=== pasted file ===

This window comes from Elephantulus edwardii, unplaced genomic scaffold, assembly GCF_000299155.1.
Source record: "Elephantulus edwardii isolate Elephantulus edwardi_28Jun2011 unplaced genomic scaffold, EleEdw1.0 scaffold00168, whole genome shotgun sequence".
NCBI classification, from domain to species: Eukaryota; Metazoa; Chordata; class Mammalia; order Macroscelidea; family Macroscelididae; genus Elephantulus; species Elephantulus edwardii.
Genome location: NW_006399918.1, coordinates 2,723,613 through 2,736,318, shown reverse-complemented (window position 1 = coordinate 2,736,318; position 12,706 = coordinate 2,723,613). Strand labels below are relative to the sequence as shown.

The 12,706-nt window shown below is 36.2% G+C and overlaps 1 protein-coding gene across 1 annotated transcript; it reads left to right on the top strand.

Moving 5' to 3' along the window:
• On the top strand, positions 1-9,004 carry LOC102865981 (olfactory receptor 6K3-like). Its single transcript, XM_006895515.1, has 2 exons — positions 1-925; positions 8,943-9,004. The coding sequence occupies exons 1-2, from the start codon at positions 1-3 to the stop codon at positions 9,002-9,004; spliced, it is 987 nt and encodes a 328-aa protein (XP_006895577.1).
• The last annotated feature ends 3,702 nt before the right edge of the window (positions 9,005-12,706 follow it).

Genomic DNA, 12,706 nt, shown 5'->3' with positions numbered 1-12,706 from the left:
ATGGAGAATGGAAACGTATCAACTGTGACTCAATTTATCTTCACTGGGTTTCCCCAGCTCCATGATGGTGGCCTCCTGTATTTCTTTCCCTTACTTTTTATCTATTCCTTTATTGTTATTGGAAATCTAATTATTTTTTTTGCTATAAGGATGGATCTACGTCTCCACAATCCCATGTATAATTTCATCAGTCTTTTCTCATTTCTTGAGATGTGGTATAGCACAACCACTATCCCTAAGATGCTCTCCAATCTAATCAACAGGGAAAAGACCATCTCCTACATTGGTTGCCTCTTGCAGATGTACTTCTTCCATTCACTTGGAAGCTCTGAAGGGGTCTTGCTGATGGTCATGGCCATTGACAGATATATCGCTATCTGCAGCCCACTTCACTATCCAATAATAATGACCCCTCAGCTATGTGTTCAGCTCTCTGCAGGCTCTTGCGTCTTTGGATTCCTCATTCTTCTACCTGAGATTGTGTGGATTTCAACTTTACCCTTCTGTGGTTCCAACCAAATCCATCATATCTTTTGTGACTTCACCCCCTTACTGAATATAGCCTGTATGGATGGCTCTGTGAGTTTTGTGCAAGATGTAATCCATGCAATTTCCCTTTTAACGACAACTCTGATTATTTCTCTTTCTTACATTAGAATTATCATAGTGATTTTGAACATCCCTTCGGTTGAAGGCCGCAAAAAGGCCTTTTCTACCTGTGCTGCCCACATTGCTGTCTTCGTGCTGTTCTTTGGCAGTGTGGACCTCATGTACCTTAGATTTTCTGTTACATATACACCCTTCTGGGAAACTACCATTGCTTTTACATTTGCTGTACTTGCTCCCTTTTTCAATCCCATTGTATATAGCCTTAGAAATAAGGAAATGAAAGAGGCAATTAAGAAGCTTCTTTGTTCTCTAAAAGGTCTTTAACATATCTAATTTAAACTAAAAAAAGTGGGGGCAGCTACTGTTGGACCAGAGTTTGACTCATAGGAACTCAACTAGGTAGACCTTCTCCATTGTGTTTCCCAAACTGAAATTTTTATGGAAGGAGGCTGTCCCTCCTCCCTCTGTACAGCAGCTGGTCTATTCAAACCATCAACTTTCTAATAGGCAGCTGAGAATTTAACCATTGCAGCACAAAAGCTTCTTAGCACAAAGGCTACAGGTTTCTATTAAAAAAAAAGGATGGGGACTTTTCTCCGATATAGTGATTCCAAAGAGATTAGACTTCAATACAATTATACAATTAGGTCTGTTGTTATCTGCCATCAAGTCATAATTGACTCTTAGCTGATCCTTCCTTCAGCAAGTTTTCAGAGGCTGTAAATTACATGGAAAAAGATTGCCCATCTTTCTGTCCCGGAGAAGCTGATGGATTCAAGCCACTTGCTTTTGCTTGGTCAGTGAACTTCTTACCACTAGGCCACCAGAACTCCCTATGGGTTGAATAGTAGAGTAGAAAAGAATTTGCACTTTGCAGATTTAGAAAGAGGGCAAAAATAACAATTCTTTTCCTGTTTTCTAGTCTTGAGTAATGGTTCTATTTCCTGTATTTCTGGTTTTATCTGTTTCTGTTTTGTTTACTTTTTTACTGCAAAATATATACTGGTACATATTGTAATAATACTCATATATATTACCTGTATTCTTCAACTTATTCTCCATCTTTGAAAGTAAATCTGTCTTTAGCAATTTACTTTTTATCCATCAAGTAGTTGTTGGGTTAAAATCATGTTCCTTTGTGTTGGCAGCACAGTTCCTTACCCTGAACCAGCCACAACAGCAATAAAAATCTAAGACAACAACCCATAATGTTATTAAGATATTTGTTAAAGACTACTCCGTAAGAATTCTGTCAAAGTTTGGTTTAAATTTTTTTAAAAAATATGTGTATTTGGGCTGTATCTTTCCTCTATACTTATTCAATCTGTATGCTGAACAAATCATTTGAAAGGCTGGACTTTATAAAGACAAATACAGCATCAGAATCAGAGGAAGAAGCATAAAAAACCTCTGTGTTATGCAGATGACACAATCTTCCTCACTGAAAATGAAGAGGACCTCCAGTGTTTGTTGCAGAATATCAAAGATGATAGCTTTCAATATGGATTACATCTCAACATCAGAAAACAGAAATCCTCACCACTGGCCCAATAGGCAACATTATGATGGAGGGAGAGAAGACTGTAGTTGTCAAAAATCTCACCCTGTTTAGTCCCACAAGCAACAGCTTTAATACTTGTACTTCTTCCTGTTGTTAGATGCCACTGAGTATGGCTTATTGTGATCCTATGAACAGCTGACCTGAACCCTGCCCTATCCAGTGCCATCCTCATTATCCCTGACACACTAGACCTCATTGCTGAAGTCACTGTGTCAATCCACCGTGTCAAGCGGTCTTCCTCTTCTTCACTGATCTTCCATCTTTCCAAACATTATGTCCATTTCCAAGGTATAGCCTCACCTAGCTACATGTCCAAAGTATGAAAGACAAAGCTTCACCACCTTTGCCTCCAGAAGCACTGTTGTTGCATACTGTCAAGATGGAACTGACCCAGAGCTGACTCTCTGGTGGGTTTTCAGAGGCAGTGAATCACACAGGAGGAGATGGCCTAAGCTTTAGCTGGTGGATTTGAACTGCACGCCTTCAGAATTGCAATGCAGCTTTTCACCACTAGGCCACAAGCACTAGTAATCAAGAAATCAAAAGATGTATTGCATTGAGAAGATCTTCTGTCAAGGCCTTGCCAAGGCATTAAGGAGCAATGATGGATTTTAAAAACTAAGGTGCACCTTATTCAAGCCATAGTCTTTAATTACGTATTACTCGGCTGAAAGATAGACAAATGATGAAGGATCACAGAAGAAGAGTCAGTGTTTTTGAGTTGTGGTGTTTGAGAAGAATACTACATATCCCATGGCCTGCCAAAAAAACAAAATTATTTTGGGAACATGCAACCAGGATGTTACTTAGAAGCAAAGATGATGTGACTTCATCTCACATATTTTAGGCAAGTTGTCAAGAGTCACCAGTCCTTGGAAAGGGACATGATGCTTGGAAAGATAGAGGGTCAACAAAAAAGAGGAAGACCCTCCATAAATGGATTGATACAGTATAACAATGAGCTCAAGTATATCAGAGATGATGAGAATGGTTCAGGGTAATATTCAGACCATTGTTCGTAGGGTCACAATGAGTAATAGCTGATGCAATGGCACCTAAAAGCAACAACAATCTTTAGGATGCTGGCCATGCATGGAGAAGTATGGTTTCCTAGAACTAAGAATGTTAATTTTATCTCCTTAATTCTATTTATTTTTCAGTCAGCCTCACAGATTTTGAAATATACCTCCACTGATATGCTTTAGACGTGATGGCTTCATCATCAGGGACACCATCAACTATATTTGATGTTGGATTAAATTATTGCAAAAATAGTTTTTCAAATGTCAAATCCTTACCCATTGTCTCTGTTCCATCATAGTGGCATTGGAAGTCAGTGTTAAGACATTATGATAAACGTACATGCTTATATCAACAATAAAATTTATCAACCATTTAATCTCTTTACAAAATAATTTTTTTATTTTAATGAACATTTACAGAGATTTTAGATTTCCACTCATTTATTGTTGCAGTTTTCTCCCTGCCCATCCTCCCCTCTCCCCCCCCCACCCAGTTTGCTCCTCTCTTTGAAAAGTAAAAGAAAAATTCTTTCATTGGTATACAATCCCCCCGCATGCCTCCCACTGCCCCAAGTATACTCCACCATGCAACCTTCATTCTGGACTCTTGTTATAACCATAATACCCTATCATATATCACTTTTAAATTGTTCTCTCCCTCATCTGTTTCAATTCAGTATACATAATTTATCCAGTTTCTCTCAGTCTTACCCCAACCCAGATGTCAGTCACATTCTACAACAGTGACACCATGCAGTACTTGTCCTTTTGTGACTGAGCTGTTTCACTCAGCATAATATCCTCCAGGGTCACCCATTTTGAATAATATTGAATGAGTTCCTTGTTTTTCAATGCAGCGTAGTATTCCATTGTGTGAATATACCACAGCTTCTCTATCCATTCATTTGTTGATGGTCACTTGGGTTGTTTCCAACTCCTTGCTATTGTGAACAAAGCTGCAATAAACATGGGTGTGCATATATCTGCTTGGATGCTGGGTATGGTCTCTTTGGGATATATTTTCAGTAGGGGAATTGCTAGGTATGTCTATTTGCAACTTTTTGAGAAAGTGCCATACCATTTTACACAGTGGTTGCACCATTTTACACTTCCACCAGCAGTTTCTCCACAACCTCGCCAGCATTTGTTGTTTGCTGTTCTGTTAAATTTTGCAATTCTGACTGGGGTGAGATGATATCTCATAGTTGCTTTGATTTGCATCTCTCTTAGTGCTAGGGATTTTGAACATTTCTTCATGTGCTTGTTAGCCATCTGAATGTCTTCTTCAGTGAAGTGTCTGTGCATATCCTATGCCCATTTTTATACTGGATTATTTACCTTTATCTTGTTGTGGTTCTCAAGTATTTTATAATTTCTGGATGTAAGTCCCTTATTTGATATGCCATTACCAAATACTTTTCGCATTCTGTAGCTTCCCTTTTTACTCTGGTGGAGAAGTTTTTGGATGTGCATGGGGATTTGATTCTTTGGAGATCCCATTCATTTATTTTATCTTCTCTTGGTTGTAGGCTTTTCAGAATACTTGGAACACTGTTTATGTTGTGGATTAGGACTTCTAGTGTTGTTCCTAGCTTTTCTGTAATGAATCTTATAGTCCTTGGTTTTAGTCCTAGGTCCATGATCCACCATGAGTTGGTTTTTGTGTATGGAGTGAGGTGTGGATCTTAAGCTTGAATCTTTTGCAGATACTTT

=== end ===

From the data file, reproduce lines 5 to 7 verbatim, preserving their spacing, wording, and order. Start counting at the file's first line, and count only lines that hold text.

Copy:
The 12,706-nt window shown below is 36.2% G+C and overlaps 1 protein-coding gene across 1 annotated transcript; it reads left to right on the top strand.

Moving 5' to 3' along the window:
• On the top strand, positions 1-9,004 carry LOC102865981 (olfactory receptor 6K3-like). Its single transcript, XM_006895515.1, has 2 exons — positions 1-925; positions 8,943-9,004. The coding sequence occupies exons 1-2, from the start codon at positions 1-3 to the stop codon at positions 9,002-9,004; spliced, it is 987 nt and encodes a 328-aa protein (XP_006895577.1).